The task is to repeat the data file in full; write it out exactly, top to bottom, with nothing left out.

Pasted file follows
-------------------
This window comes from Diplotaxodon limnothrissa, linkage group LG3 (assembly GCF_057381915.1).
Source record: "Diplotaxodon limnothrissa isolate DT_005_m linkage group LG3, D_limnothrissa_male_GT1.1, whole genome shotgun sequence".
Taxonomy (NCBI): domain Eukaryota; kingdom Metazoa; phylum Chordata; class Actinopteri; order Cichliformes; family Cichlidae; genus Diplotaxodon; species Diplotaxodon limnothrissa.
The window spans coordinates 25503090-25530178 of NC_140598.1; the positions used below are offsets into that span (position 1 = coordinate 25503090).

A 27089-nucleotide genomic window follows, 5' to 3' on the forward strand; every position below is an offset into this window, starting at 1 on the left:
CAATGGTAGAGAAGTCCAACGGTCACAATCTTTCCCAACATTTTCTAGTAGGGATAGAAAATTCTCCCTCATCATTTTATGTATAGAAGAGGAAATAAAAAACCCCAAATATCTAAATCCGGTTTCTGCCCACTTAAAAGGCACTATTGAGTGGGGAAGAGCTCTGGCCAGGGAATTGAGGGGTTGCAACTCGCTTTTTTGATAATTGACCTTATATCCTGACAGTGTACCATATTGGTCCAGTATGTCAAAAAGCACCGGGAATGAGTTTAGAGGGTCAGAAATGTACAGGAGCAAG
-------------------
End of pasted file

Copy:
This window comes from Diplotaxodon limnothrissa, linkage group LG3 (assembly GCF_057381915.1).
Source record: "Diplotaxodon limnothrissa isolate DT_005_m linkage group LG3, D_limnothrissa_male_GT1.1, whole genome shotgun sequence".
Taxonomy (NCBI): domain Eukaryota; kingdom Metazoa; phylum Chordata; class Actinopteri; order Cichliformes; family Cichlidae; genus Diplotaxodon; species Diplotaxodon limnothrissa.
The window spans coordinates 25503090-25530178 of NC_140598.1; the positions used below are offsets into that span (position 1 = coordinate 25503090).

A 27089-nucleotide genomic window follows, 5' to 3' on the forward strand; every position below is an offset into this window, starting at 1 on the left:
CAATGGTAGAGAAGTCCAACGGTCACAATCTTTCCCAACATTTTCTAGTAGGGATAGAAAATTCTCCCTCATCATTTTATGTATAGAAGAGGAAATAAAAAACCCCAAATATCTAAATCCGGTTTCTGCCCACTTAAAAGGCACTATTGAGTGGGGAAGAGCTCTGGCCAGGGAATTGAGGGGTTGCAACTCGCTTTTTTGATAATTGACCTTATATCCTGACAGTGTACCATATTGGTCCAGTATGTCAAAAAGCACCGGGAATGAGTTTAGAGGGTCAGAAATGTACAGGAGCAAG